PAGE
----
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Mulching Benefits - Organic And Inorganic Mulch Types

by Francis Kilkelly

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Mulching is the practice of placing a loose surface onto the surface of soil in your flower or vegetable garden in order to protect, insulate and beautify the area. This loose covering is called a mulch and it can be either of an organic or inorganic variety. Examples of mulches include compost, stone and grass clippings. Every gardener should understand the many benefits of mulching the soil in their garden. This article will discuss the benefits of mulching, how to choose the correct mulch and have a quick look at some of the different types of organic and inorganic mulches available.

Benefits of Mulching

Let us explore some benefits of mulching:

Choosing the Correct Mulch for Your Garden

Careful thought should be given when choosing a mulch to apply to your garden as each is different and should fit in with your exact requirements. Here are some common factors that should be considered:

Some Types of Organic Mulch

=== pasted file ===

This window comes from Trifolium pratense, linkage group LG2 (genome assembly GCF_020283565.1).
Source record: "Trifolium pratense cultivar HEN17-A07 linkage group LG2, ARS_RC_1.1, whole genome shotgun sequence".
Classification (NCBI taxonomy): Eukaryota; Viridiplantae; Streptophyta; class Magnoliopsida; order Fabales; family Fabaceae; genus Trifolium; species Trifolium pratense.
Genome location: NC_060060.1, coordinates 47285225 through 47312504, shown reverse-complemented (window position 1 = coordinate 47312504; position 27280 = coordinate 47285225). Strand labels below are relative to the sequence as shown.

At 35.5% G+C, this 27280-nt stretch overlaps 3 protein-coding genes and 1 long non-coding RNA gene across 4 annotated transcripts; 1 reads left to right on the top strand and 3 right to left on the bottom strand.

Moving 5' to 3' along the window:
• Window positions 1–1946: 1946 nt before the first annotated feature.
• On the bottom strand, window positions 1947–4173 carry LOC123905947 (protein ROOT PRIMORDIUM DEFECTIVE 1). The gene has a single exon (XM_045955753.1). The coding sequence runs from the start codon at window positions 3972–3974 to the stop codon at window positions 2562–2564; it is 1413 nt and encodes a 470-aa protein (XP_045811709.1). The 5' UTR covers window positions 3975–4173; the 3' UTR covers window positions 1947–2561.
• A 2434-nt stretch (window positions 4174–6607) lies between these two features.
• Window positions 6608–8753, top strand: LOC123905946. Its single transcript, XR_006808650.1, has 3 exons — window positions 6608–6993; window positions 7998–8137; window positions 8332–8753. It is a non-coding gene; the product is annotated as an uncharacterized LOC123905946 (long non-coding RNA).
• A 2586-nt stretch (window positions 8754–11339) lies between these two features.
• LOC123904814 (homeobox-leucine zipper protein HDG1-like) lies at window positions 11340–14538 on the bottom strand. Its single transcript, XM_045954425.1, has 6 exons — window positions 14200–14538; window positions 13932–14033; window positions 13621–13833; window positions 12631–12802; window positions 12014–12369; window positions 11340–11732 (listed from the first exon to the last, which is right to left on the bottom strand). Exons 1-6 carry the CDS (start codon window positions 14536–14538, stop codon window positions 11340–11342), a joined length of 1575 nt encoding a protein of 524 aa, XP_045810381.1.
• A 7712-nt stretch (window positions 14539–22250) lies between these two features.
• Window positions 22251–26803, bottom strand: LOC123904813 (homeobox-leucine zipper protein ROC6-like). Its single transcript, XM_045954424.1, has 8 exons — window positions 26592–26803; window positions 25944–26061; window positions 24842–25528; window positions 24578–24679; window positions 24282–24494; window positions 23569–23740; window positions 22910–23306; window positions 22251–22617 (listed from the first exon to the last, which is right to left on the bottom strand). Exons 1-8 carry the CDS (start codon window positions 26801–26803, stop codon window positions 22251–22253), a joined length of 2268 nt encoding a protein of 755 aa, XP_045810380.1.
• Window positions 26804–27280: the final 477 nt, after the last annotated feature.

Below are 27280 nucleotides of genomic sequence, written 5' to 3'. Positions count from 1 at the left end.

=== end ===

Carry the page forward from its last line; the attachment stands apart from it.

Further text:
This type of mulch once used to be living material and as such will decompose over time. During their decomposition vital nutrients will be added back into your soil. However you may want to avoid using organic mulches if you have rodent problems. Some common organic mulches are:

Some Types of Inorganic Mulch

Inorganic mulches are inert materials that have not originated from living material. Sometimes inorganic and organic mulches are used in conjunction with one another. For example a geotextile (inorganic mulch) may be covered and held in place by bark chips (organic mulch). Some common inorganic mulches are:


In this article we looked at the many benefits of mulching and the different types available. Maybe take the time today to decide which mulch to use in your garden if you have not mulched in the past. You may be surprised at how cheap the process can be if you use mulches such as compost from your compost heap, grass clippings from your lawn cuttings and/or the Sunday newspapers!

Happy mulching.

Francis Kilkelly runs a great gardening community at containing a forum and gardening blogs (

©2005 Francis Kilkelly. All rights reserved.

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